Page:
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  • Victorians spend about $30,000 more in stamp duty than Queenslanders when purchasing a new home, according to the HIA’s annual Stamp Duty Watch Report
  • Victorian homebuyers paid an average of $40,370 in stamp duty on the State’s median property price of $755,000 in November 2021, compared to New South Wales homebuyers who paid $34,807
  • HIA Executive Director Fiona Nield says the government appears set on layering “tax upon tax” on homebuyers, which is putting pressure on housing mobility and affordability
  • It follows news from the Victorian government that it plans to introduce a tax on newly built developments to fund the creation of 1700 social housing homes

Victorians spend about $30,000 more in stamp duty than Queenslanders when purchasing a new home, according to the HIA’s annual Stamp Duty Watch Report, which the industry body claims is “shattering” dreams of homeownership.

According to a report released today by the residential building industry association Housing Industry Association, Victorian homebuyers paid an average of $40,370 in stamp duty on the State’s median property price of $755,000 in November 2021.

This is compared to New South Wales homebuyers who paid $34,807 (four per cent of the State’s median property price) and Queensland homebuyers who paid only $11,005 (two per cent of the State’s median property price).

“The tax impost – the highest in the nation – is shattering the home ownership dreams of many Victorians and potentially driving much needed skilled labour out of the State,” HIA Executive Director Fiona Nield said.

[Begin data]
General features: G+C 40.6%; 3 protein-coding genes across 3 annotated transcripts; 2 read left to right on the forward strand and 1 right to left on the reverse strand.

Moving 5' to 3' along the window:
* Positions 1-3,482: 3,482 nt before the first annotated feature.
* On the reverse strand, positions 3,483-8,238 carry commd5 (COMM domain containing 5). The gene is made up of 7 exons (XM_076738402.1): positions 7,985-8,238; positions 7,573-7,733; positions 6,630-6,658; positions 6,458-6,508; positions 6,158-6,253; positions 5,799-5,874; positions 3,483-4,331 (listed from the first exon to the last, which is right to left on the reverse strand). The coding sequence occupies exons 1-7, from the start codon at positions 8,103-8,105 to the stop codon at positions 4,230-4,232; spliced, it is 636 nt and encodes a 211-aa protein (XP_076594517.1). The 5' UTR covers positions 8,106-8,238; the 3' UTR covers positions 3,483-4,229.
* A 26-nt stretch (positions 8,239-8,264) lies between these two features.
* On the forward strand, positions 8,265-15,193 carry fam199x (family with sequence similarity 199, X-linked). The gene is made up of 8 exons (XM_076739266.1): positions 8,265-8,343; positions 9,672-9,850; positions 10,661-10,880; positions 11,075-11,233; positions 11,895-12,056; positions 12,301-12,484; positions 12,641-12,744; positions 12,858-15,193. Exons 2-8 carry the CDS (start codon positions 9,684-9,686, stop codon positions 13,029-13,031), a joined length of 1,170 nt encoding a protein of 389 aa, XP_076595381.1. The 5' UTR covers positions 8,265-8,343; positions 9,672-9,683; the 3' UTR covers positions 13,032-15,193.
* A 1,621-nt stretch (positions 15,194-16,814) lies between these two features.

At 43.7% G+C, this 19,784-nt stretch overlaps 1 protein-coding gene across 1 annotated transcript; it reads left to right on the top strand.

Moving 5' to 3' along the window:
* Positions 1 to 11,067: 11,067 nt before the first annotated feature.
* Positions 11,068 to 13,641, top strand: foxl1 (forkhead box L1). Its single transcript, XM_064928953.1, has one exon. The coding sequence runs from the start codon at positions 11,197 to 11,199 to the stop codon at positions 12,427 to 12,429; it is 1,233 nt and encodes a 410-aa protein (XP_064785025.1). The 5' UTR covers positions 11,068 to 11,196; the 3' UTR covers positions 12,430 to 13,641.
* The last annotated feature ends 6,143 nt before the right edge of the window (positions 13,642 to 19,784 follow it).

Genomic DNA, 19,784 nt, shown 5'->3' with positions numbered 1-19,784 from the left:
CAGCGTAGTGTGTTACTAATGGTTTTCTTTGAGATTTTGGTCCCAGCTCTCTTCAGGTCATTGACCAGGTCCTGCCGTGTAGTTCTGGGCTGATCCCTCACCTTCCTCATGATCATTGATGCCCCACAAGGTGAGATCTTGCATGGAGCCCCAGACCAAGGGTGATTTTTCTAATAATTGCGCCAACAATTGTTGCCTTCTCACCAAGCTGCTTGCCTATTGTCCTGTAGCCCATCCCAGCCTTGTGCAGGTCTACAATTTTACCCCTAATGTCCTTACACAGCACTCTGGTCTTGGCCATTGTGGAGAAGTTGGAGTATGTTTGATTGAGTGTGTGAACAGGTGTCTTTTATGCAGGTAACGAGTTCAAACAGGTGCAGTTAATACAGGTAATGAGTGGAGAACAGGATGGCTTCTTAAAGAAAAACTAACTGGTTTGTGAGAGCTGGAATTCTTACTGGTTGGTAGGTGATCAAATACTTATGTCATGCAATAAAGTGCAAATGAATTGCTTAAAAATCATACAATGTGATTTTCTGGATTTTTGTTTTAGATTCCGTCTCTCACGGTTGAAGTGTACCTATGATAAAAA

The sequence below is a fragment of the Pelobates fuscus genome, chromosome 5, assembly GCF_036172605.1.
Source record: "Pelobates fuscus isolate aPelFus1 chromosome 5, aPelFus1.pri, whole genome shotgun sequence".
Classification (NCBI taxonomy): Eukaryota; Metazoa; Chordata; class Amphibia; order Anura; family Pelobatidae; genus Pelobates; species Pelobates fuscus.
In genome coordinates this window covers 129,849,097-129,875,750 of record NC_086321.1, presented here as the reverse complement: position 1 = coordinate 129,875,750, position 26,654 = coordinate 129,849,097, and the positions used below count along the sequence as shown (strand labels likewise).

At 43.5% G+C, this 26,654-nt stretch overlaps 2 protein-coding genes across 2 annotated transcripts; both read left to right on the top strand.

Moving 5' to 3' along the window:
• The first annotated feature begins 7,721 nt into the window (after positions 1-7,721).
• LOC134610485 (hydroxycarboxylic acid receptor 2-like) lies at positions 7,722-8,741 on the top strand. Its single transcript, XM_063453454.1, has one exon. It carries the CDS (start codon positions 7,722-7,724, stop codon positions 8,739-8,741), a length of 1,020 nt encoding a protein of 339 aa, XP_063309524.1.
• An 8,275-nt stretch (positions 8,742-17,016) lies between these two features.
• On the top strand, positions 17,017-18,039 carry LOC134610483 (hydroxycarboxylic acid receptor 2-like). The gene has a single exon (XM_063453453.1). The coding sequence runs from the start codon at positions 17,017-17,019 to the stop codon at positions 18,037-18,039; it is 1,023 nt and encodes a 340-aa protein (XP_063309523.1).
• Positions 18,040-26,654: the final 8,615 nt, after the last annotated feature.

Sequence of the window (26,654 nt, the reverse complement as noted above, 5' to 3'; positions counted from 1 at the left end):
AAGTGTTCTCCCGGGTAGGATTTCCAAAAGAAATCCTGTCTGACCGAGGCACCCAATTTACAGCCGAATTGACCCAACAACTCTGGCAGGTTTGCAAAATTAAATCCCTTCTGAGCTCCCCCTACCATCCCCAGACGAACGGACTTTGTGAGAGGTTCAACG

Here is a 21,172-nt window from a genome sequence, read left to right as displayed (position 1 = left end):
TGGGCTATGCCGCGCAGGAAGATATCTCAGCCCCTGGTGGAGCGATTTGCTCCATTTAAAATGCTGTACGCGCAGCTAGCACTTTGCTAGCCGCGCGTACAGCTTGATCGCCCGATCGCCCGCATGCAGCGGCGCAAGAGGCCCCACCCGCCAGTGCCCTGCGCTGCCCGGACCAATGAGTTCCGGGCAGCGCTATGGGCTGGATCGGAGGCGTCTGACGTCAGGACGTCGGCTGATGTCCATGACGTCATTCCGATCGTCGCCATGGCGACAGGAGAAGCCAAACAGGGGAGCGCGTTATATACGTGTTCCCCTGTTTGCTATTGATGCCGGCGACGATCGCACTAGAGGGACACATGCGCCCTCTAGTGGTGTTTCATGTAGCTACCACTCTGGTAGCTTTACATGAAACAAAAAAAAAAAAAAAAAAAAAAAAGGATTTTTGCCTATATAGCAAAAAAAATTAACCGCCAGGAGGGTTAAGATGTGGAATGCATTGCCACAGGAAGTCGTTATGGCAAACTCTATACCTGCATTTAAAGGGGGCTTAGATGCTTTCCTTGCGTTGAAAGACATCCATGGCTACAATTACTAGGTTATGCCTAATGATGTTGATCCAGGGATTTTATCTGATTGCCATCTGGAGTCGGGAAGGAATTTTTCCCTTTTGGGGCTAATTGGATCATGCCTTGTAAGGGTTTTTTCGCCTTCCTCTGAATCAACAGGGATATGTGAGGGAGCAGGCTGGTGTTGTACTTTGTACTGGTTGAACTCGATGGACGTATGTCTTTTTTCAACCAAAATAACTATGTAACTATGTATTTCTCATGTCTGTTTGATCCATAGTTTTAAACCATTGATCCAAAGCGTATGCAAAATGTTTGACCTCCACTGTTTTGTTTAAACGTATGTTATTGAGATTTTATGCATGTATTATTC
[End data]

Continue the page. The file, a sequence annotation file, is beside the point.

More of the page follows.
“On average, every time a home is sold in Victoria, the State Government pockets more than $40,000 – and that doesn’t take into account other punitive property taxes, which will soon be compounded by the new social housing tax announced last week.”

Ms Nield said the government appears set on layering “tax upon tax” on homebuyers, which is putting pressure on housing mobility and affordability.

“The implications of high stamp duty and high property taxes are being felt across the State, and right across the State’s economy including hampering our ability to retain and attract skilled workers, who are increasingly being lured to other states because of more affordable housing.”

“Queensland has been the biggest beneficiary of this exodus from Melbourne as families moved north, where they’re paying almost $30,000 less in Stamp Duty, while also paying substantially less for a home.”

Ms Nield said to make home ownership an attenable goal, “we must reduce the amount of money they’re paying into the government coffers and increase the amount they’re able to pay towards the cost of a home”.

It follows news from the Victorian government that it plans to introduce a tax on newly built developments to fund the creation of 1700 social housing homes, a move that was slammed by industry bodies and is now reportedly in doubt.

Under the levy, from July 2024, all newly built developments with three or more units or lot subdivisions would be required to contribute 1.75 per cent of the projected project value to a social housing growth fund.

The Property Council of Australia voiced its frustration at the tax, claiming it is “another wrong tax at the wrong time”.

While saying the property industry shares the desire to get more social and affordable housing in Victoria, Property Council of Australia’s Victorian Executive Director Danni Hunter said the levy would increase prices for new homebuyers.

“This new tax sends yet another signal to Australian and international investors that Victoria is a high taxing jurisdiction with an over reliance on Victorian homeowners to fund their announcements,” she said.

“We know there is a problem with access to affordable and social housing in Victoria, but it is not a problem that can be solved and paid for by new homebuyers.”

If the full cost is passed on to the consumer from developers, the median Melbourne property would be $19,600 more costly.

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